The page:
Police officers are among the thousands of additional staff deployed as facewear is becoming mandatory in public transport in England.
Passengers caught failing to comply with the regulations that came into force on Monday run the risk of being fined £ 100 and withdrawn from traffic.
Hundreds of thousands of facewear will be distributed free to passengers at train stations across the country in the coming days.
Secretary of Transport Grant Shapps said remembering face-to-face travel should become part of people’s daily routines to slow the spread of Covid-19.
People with certain health problems, disabled people and children under the age of 11 do not have to carry.
More than 3,000 additional staff from the UK’s traffic police, Network Rail, train operators and Transport for London (TfL) will be deployed at key train stations and transport hubs to ensure that the new rules are followed.
The regulations fall under the Public Health Act of 1984 and make facewear compulsory for buses, coaches, trams, ferries, airplanes and trains in England.
More than two out of three respondents (67%) who were recently interviewed by Watchdog Transport Focus among more than 2,000 people stated that they would only like to use public transport if the passengers had to wear a face mask or protective cover.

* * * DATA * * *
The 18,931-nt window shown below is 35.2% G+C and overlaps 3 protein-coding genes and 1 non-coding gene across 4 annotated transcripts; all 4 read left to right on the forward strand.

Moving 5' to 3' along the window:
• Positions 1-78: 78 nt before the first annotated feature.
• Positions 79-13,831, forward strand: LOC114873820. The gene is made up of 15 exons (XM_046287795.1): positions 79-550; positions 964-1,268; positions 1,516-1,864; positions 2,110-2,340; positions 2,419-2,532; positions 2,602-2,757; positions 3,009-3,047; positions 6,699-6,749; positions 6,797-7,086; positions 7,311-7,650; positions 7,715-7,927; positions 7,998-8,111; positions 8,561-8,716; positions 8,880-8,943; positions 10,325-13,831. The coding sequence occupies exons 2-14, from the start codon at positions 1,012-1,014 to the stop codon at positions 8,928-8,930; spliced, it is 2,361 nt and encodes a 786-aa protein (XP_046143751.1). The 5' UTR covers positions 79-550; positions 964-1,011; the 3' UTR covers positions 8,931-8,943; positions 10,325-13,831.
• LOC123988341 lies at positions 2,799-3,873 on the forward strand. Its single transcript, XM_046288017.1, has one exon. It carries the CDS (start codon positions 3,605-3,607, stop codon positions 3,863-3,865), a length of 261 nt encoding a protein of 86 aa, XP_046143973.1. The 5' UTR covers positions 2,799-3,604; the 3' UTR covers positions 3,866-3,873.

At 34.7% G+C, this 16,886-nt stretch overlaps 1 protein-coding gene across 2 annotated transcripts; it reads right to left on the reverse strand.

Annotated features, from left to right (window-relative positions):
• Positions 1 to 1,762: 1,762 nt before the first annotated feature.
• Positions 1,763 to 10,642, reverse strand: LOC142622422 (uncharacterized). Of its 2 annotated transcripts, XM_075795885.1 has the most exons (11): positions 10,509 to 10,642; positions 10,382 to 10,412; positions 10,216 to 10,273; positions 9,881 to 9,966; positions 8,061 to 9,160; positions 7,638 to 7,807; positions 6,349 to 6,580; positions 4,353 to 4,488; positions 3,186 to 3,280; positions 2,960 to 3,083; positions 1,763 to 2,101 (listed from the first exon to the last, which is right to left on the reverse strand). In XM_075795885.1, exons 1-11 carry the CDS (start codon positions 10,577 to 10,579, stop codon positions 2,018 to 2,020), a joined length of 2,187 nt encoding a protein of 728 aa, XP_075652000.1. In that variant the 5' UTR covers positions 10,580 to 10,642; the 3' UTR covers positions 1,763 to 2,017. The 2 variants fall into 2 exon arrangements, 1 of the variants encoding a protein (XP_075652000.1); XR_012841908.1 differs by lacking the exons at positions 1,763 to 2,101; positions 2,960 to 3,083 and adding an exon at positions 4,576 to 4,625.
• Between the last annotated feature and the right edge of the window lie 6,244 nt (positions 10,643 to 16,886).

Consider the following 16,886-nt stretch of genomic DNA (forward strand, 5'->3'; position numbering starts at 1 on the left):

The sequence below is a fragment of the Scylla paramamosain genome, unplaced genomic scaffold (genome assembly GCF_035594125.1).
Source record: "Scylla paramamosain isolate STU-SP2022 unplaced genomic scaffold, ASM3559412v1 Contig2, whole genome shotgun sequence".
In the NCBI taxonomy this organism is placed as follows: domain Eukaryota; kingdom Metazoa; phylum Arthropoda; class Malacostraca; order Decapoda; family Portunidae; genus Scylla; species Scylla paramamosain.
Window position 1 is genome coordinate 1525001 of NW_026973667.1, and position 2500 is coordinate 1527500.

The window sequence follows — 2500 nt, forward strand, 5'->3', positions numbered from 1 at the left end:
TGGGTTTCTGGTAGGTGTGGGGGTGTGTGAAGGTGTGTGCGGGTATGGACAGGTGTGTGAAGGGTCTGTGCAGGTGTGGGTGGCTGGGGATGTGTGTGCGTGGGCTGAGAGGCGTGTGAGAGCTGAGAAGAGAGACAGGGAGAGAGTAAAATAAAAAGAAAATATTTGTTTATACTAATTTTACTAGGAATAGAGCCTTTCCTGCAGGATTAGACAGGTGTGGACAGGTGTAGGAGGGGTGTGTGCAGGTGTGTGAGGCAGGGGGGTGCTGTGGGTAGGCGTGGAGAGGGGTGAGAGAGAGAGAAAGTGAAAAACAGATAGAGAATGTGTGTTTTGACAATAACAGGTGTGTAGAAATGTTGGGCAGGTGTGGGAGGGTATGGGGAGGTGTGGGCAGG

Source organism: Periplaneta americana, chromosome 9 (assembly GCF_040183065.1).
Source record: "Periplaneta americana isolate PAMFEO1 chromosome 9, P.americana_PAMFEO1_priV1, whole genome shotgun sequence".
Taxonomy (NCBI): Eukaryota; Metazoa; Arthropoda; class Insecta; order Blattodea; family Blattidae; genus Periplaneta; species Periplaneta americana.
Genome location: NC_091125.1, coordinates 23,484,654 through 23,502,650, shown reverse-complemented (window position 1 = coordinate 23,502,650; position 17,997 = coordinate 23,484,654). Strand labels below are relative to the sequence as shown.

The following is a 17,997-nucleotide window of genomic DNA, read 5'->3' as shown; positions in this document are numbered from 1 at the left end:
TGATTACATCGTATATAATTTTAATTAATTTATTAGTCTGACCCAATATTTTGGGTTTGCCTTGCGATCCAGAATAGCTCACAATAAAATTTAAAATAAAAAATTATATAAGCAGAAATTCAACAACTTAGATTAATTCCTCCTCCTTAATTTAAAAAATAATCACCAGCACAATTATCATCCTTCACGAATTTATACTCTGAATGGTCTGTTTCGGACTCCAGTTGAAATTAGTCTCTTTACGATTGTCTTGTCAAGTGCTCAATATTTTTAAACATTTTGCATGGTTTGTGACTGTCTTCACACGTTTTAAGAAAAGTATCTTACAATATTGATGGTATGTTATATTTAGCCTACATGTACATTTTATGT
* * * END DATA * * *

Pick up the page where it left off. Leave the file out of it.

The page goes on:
Face coverings are not mandatory in Northern Ireland, Scotland and Wales, but are recommended.
Face coverings can be a scarf, a piece of fabric or a mask.
The UK government says they are “only marginally beneficial as a precaution” and states that evidence suggests that face coverings do not protect the wearer, but may protect other people if he or she is infected.
According to official recommendations, surgical masks should be reserved for people who need them for protection while working, e.g. B. Medical staff.
The west coast of Avanti marked the introduction of the new rules by wrapping two of their Pendolino trains with face covers.
It has implemented a number of measures to improve safety and hygiene, including encouraging passengers to book seats in advance and using a powerful disinfectant to protect against viruses.
Avanti West Coast CEO Phil Whittingham said: “Nothing is more important than safety. That is why we have introduced these measures to give our customers the confidence to travel with us.
“We also need the help of our customers: please bring a face covering, buy your ticket in advance and avoid the busiest times if possible.”